Do you need a prenuptial agreement in California to get married? California is a community property state, which means that both parties have an equal interest in any assets you acquire during the marriage. However, assets that you own prior to marriage remain your separate property, meaning the other party does not necessarily get an interest in that asset even after marriage. If one or both parties have business, properties or substantial investments, it can be tricky to figure out what stays “mine” and what part of those assets becomes “ours”. While a prenuptial agreement can protect your assets and preserve the separate property character of the asset, a prenuptial agreement is not for everyone in California, and sometimes a prenuptial agreement can cause problems and distrust just when the focus should be on uniting households and planning a future together. It is possible to shield separate assets from turning into community assets without a prenuptial agreement in California. Developing some financial habits prior to getting married will help make this division of assets simpler to track and maintain throughout the marriage.

Identify the assets to be protected

You can’t protect what you can’t define. Put together a list of all bank accounts, retirement accounts, properties, cars, investments, other assets and – don’t forget! – debts.

Make sure you include in this list the value of every asset, as close to the date of marriage as possible.

When putting together this list, make a copy of any document you look at to determine the value of the asset and keep a copy of the document with the list.  Sometimes this means getting a valuation completed by an expert.  This is particularly important for houses or businesses, because you want to know the value at the date of marriage and not have that value be based on speculation or a Zillow estimate.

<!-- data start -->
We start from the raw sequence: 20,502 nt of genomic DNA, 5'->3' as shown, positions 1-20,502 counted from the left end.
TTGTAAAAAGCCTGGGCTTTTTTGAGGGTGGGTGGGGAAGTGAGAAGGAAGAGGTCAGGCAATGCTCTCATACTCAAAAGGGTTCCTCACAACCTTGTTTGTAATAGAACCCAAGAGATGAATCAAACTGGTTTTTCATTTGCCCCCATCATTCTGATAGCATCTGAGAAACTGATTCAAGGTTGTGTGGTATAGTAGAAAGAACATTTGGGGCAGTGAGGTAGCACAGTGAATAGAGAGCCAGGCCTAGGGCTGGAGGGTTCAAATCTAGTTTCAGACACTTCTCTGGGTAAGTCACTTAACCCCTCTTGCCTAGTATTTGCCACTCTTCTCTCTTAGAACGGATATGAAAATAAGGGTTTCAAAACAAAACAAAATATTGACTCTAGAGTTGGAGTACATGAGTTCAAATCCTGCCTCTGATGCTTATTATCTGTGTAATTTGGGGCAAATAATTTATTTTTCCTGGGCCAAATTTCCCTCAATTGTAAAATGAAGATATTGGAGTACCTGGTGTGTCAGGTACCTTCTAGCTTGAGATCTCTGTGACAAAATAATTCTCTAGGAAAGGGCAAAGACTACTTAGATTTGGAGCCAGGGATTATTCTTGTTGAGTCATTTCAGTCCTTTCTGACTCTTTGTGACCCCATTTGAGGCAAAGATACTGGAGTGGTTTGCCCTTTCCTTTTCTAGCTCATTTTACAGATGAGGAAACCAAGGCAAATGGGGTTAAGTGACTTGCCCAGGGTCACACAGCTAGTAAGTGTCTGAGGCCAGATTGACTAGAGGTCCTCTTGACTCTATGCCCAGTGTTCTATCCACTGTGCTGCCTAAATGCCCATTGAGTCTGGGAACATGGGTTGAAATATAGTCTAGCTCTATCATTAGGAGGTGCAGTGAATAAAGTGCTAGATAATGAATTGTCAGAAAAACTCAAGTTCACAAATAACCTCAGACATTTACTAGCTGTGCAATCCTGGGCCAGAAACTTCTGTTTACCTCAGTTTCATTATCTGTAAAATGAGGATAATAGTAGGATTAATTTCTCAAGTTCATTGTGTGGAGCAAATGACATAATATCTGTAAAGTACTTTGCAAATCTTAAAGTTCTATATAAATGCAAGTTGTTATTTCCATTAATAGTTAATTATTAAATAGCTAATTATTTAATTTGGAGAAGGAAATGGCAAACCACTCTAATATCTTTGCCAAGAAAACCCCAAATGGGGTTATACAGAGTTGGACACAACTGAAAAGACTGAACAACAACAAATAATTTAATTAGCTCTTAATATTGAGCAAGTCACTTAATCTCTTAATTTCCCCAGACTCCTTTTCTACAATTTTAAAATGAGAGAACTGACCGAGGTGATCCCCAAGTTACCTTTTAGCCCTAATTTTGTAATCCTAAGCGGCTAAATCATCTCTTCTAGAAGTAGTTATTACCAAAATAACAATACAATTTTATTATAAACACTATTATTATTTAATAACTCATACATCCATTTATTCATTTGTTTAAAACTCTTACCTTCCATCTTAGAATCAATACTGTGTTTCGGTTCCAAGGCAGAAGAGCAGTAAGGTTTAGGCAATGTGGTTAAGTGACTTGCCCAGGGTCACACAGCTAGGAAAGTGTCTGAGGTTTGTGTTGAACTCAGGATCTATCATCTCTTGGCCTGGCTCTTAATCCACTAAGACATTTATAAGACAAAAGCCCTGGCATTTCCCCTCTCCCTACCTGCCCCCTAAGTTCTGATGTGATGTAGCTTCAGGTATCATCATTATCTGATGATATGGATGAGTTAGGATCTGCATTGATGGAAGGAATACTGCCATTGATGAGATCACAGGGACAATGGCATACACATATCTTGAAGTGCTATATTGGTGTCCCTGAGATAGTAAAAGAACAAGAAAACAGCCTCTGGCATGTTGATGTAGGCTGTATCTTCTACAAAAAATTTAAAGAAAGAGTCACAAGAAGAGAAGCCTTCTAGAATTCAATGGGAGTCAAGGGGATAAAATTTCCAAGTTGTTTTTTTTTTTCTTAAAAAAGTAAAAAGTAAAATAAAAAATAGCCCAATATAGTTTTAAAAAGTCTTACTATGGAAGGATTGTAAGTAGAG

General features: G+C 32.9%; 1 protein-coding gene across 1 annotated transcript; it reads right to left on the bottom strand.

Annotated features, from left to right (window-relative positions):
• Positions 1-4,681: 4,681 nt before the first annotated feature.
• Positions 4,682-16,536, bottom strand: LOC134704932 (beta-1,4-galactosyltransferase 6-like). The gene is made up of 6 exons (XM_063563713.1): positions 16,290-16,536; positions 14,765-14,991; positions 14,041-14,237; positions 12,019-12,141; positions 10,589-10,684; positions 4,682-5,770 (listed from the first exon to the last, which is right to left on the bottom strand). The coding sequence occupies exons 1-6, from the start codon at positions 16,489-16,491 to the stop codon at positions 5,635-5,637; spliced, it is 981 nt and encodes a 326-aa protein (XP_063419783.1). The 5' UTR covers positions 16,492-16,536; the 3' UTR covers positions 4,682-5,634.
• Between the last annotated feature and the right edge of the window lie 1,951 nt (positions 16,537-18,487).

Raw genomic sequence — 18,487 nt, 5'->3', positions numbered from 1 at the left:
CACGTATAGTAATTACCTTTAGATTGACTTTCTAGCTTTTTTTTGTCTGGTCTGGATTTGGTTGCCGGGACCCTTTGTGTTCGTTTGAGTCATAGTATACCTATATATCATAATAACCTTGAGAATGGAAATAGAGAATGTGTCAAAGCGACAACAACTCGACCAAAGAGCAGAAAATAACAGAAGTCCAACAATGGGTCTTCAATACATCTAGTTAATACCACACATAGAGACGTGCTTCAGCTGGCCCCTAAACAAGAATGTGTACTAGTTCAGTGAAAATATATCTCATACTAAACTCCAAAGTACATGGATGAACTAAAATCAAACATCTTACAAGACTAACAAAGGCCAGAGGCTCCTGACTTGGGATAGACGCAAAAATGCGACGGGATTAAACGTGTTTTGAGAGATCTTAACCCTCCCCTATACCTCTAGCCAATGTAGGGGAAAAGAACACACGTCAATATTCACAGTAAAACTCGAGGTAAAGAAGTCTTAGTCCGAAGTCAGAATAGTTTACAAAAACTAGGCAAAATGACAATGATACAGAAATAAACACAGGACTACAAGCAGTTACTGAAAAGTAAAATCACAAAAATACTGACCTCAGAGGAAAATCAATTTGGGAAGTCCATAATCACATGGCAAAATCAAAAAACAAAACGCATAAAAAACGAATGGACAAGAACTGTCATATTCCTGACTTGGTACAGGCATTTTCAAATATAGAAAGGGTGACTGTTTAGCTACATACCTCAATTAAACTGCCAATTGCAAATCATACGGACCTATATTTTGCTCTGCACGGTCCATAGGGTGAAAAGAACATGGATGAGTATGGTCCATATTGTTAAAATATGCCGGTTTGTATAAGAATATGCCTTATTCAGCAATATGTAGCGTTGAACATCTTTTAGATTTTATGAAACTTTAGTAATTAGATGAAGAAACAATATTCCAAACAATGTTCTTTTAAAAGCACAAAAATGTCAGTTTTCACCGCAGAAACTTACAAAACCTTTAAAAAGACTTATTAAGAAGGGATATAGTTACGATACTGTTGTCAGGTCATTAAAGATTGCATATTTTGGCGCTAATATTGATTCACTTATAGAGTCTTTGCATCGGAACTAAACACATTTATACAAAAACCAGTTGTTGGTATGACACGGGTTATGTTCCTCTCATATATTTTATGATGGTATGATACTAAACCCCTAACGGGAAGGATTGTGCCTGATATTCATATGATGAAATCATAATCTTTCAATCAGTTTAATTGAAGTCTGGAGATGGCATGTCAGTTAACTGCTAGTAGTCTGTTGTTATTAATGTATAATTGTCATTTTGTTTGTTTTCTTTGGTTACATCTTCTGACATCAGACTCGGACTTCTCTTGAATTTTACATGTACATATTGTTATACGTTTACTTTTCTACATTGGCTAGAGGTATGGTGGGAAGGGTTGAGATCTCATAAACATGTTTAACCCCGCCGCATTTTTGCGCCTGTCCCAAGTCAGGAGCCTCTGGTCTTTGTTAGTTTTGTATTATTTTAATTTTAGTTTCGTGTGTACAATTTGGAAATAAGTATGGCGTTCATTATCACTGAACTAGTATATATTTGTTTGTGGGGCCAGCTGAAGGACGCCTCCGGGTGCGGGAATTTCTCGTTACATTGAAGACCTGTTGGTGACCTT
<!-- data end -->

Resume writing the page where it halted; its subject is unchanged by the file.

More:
Any gains in value after marriage are typically community, so make sure you know how much something is worth before you get married and memorialize that value in writing.  This will help define what assets existed as of the date of marriage, and what value those assets have, and you will have all of this information in one place.

You may also want to consider sharing your credit reports

This way you both have an idea of what debt you both are taking on, and how to budget for these debts. Some debts, like student loans, belong to the spouse that incurred them even if they are incurred during the marriage, but these debts can be huge and are not dischargeable in bankruptcy. Even though the debts each party brings into the marriage are that spouse’s separate property, once you are married both of you are going to be impacted by each other’s debts and will have to work together to budget for them. Often one spouse makes more money than the other, so you both should know what debt exists and how you will budget for the payment of these debts after marriage. This will also give you a good idea of the spending habits of both parties and may give you a starting point to discuss and put together a budget. It may also give you some insight as to whether a prenuptial agreement may be absolutely necessary or not.

Keep bank accounts separate, don’t commingle!